Sunday, 29 May 2011

Clash at Leipzig

Our long awaited campaign finally got under way on wednesdy night with a battle between the Prussians and French in the area of Leipzig.  The French with two Corps took up a defensive position and awaited the attack of the Prussian army.  Fortunately because of the size of the battle we had enough French to field their entire force and by adding Austrians and Russians the to the Prussians we could also field the entire Prussian army.  Neil who has devised the campaign has done a battle report so I'll hand over to him....

The early mist of the 8th November 1806 lifted pre-dawn and as the weak hazy light of the sun spread slowly across the field at Leipzig it revealed over 100,000 men in final preparations to make battle. The field had scattered hills and stretched from a wooded valley in the North down across rolling low hills and undulating cultivated land toward the South. A line of hamlets and villages were scattered across the centre with a central hill dominating and topped with a Village.
The French army had drawn up in an advanced position centred around this central village with the Divisions of St Hilaire, Caferelli, Vandamme and Oudinot running North to South in the front line. Further reserves were ready behind to add their support when needed. Lined up ready to attack, again running North to South, were the Prussian Brigades of Von Pletz, Scharnhorst, the Heavy Cavalry of Von Preussen, Blucher’s Infantry in the centre flank in the far South by Von Muffling and finally Von Quitlow.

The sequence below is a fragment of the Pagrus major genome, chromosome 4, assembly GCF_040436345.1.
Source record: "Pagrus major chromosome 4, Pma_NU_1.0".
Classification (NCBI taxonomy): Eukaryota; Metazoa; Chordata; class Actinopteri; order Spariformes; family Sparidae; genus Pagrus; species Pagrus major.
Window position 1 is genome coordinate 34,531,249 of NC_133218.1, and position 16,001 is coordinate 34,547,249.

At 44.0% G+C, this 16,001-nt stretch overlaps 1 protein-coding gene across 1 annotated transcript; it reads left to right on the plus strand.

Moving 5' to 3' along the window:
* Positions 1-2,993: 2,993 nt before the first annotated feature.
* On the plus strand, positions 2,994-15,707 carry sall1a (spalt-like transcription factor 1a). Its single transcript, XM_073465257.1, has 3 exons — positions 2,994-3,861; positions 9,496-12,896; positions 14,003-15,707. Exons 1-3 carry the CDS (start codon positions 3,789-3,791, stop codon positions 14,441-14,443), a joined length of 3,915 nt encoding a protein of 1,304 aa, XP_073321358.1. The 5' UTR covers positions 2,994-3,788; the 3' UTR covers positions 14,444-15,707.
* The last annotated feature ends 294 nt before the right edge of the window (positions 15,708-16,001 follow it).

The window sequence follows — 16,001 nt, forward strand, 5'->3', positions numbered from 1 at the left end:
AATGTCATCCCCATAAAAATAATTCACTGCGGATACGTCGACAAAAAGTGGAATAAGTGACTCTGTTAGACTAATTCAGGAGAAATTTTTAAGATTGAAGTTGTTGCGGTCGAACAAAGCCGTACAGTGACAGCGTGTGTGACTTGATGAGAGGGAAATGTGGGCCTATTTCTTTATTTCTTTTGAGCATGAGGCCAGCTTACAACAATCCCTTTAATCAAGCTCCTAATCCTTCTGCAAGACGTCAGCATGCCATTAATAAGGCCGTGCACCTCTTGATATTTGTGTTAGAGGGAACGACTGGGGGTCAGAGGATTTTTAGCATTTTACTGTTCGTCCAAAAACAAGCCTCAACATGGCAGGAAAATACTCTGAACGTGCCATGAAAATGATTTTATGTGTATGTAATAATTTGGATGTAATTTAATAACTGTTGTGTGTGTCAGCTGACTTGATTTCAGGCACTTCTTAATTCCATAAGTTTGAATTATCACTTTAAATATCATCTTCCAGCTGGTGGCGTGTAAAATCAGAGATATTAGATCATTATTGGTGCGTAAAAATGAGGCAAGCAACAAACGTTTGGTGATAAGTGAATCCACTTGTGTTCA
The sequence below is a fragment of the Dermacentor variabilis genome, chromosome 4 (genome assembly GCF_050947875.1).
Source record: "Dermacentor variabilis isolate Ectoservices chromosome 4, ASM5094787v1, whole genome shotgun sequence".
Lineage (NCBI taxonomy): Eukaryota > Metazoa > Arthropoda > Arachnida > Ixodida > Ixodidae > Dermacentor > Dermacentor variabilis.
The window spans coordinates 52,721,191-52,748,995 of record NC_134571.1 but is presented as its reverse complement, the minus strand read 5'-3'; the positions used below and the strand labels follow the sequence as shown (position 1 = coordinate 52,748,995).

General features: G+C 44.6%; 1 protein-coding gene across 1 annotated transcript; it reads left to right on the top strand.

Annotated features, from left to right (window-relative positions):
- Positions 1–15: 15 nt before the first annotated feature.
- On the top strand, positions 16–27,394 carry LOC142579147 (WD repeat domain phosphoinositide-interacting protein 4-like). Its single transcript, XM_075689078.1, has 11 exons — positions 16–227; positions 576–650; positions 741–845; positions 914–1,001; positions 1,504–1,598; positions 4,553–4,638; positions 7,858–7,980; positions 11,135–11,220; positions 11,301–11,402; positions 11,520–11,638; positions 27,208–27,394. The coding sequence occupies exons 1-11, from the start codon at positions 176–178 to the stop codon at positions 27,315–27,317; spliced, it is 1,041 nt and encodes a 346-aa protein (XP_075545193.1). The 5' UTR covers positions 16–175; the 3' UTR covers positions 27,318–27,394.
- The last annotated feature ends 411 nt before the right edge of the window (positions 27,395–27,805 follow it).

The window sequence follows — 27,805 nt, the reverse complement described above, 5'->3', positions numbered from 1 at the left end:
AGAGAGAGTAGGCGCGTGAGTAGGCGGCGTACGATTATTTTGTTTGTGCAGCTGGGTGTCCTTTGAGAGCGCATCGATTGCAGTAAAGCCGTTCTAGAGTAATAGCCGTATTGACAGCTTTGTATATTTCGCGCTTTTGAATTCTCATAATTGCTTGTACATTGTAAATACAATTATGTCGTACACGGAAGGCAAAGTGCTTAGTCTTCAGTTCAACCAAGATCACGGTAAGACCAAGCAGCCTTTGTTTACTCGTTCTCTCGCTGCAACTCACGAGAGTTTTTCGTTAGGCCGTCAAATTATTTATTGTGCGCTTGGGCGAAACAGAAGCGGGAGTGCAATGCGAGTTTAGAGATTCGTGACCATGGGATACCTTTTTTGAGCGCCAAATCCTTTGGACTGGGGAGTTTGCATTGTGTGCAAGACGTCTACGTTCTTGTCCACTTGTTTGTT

Troops of St Hilaires division forming the French left wing.

Napoleon had opted for a forward position to try and punish the Prussians with his superior artillery before they were able to close on his Infantry. It was with some consternation and dismay, that he viewed a formidable gun line opposing his troops made up of Foot batteries, Horse guns and battalion guns. 
Side note: This unfortunate situation had arisen at least in part due to the solution arrived at by the umpire on paper for the campaign to ‘model’ battalion guns. It was to create smaller, non-howitzer batteries who could not ‘grand battery’ up with others and used a d12 die to hit instead of the normal d10. This achieved the weaker batteries invisaged but has a flaw in that it still does create ‘batteries’ which are a different beast to battalion guns. More on solutions to this mis-modelling at a later date but the Demon was out in the room so, for this battle at least, that is how they are to be played.